Bloomberg News reported on March 06, 2014 that Japan’s Government Pension Investment Fund (GPIF) has been urged by a government advisory panel to adjust its investment indicators to include wage growth when setting overall investment goals, as its previous model of focusing on domestic bonds, or the Japanese Government Bonds (JGBs) might not serve as an useful forward indicator as the pace of inflation quickens. The core Consumer Price Index (CPI) released last week showed an unchanged 1.3 percent for the month of February 2014, as compared to the previous month. The increase in the core CPI is one of the monetary policy tool used by the Bank of Japan, as it seek to time its bond purchases so as to achieve its overall inflation growth of 2.0 percent by the second half of 2015.
According to the Mar 06 Bloomberg News article, the total net worth of the investment portfolio managed by GPIF is currently standing at approximately Japanese Yen (JPY) 128.6 trillion (USD 1.26 billion). This amount of investable assets held by the GPIF is quite significant, given that other Western nations, including the United States Government will long to have a huge war chest to deal with its budgetary issues.
The Government Advisory Panel has also urged the GPIF to adopt new investment goal objectives, including its annualised 1.7 percent total return target, combined with the rate of pay increases for workers. When summed up together, the Advisory Panel has worked out a long-term growth forecast of 4.2 percent, while also keeping the rest of its objectives, including credit ratings, term to maturity for its fixed income portfolios, and the makeup of its investment portfolio so as to enable the fund to at least have a long-term investment goal target that is realistic, and be sustainable as well. This also means that the GPIF should increase its exposure to other asset classes apart from just purely Japanese Government Bonds (JGBs). Nevertheless, the overall investment objective context has to be adhered strictly based on the investment mandate, and any straying of its investment goals is bound to have a detrimental impact to the overall corporate standing of the fund.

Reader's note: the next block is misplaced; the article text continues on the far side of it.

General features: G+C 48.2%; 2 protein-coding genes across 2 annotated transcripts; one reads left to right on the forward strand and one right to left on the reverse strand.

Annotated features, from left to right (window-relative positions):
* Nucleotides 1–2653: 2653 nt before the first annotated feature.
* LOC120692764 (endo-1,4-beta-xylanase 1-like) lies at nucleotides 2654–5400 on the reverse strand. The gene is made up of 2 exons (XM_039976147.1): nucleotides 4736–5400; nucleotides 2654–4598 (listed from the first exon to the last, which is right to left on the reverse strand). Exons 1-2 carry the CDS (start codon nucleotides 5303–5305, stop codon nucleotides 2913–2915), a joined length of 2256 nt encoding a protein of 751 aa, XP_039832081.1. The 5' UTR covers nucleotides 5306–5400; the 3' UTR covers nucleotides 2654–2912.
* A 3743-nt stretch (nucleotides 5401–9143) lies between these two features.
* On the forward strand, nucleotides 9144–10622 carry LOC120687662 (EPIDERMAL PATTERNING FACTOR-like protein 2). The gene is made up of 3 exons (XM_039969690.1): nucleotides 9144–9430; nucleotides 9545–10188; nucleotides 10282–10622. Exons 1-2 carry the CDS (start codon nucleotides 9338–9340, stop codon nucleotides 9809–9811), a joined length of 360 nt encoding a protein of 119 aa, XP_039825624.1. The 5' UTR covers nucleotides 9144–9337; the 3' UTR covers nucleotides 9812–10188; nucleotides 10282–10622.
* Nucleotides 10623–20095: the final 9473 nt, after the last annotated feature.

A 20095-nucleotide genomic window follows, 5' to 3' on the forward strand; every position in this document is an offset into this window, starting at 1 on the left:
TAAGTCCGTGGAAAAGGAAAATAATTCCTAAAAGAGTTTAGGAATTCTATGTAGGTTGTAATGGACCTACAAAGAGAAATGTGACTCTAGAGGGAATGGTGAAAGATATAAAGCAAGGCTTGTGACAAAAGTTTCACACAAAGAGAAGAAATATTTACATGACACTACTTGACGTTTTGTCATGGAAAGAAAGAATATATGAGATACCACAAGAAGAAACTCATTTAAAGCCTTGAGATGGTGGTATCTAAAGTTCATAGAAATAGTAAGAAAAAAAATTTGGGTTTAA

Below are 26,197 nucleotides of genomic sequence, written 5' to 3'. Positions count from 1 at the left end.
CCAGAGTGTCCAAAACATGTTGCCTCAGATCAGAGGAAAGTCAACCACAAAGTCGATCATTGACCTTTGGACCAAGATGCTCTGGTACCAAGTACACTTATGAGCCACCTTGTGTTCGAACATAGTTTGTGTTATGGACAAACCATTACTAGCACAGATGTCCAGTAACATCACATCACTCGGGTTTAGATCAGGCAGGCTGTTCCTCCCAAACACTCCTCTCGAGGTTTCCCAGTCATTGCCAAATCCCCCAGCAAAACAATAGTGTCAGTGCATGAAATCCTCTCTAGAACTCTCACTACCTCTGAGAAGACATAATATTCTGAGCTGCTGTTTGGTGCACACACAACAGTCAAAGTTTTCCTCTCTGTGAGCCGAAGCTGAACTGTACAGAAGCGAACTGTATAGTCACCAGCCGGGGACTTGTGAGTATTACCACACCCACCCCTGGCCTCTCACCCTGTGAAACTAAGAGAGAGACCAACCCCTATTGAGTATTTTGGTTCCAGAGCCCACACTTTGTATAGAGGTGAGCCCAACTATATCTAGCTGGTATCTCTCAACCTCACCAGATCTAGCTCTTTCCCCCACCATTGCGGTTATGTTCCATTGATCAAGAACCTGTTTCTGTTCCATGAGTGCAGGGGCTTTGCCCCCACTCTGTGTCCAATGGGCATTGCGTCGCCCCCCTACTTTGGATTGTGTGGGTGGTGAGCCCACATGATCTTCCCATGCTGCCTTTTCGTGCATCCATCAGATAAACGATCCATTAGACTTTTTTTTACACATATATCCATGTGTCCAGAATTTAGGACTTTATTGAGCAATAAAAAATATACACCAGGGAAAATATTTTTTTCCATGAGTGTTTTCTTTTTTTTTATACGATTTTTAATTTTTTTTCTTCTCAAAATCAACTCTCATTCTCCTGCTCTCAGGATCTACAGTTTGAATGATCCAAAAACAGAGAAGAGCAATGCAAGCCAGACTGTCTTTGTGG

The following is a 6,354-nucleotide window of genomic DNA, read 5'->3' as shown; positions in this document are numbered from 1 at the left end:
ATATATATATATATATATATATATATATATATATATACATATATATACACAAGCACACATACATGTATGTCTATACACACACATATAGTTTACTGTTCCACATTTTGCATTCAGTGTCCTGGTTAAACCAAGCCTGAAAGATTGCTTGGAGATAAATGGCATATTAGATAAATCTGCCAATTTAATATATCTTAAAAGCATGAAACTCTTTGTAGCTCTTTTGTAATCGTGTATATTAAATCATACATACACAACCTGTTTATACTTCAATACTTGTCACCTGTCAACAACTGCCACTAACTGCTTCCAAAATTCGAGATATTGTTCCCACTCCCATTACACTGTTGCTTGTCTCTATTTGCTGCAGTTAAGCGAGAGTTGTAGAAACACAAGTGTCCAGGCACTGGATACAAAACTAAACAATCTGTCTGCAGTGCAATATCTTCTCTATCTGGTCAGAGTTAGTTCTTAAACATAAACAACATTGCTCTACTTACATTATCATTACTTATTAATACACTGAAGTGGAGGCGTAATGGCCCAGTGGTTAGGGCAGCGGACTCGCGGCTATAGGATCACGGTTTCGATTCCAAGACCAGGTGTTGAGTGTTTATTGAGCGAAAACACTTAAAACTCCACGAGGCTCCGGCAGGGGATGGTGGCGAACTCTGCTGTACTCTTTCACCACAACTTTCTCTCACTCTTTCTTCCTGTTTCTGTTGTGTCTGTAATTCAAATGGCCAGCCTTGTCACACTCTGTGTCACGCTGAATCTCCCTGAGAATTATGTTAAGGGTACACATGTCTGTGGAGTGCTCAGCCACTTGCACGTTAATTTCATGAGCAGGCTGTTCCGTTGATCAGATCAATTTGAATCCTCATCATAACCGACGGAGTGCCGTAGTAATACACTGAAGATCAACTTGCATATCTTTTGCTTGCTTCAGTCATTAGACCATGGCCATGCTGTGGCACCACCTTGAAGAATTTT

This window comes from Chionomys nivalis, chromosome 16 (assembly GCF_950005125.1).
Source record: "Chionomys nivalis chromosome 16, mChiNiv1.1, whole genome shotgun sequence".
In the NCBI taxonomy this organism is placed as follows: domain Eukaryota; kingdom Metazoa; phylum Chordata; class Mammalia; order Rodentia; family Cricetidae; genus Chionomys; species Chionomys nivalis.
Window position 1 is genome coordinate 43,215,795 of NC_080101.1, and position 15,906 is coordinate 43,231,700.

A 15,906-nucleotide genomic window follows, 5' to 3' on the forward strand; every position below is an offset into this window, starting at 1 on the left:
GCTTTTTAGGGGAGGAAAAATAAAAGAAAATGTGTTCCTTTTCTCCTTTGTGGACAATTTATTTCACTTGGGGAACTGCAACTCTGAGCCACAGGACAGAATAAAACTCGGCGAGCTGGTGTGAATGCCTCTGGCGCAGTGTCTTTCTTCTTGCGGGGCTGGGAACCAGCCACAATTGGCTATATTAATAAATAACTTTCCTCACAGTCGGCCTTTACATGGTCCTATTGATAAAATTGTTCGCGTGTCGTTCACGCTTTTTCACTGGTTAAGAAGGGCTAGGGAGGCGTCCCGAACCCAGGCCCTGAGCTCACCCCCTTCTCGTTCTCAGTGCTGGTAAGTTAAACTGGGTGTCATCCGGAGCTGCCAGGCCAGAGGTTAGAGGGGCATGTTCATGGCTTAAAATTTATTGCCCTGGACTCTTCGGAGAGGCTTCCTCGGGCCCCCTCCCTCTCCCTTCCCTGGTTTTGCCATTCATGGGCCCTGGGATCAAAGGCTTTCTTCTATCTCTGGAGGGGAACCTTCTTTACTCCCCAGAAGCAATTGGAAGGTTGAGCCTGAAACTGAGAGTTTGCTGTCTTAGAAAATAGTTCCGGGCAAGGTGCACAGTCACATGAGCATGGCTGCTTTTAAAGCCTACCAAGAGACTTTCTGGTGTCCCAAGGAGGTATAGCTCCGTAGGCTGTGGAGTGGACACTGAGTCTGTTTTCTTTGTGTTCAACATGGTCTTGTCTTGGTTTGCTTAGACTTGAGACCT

The latest Government Panel advisory comes at a time when Japan is just starting to see some signs of positive inflation at a time when deflationary conditions has previously been hampering much of Japan’s economic progress. The GPIF has been urged by the Panel members to be forward looking, and be prepared to root out or reduce its exposure to assets that are prone to be negatively correlated with the yields of its fixed income holdings. The wage models are to be used as part of the future indicators by the GPIF, as it better reflects to the pace fiscal and monetary reforms that currently being implement across the board under Prime Minister Shinzo Abe, and the Bank of Japan’s policy of ‘flooding’ the market with liquidity, thus weakening the Japanese Yen currency values.
The GPIF has so far been returning an average of 2.8 per cent over the course of nine years through March 2013, as compared to an average of 7.3 percent for the California Public Employees’ Pension System (Calpers). The advisory committee has also provided eight scenarios for Japan’s economic outlook, with the implied 4.2 percent built into it, and is made up of 1.7 percent target, together with total employee compensation of 1.3 percent, and inflation of 1.2 percent, which are quite reasonable, considering that wage growth is gradually making inroads despite the lack of or dismal progress in the track record in achieving some of the economic targets including Gross Domestic Product (GDP) growth, exports growth, and other economic indicators.
In summary, the Japanese government pension system is setting precedent in its investment advisory role, urging pension officials to focus on wage growth on a long-term basis, and not solely on its fixed income portfolio. I believe that the GPIF will not be straying from its previous focus on domestic bond holdings. It is still in line with the fund’s overall investment goals, but on a long-term basis, there is a need to review all the necessary economic measures that will ensure that there is preservation of capital, and such investments continue to bring about sustainable returns.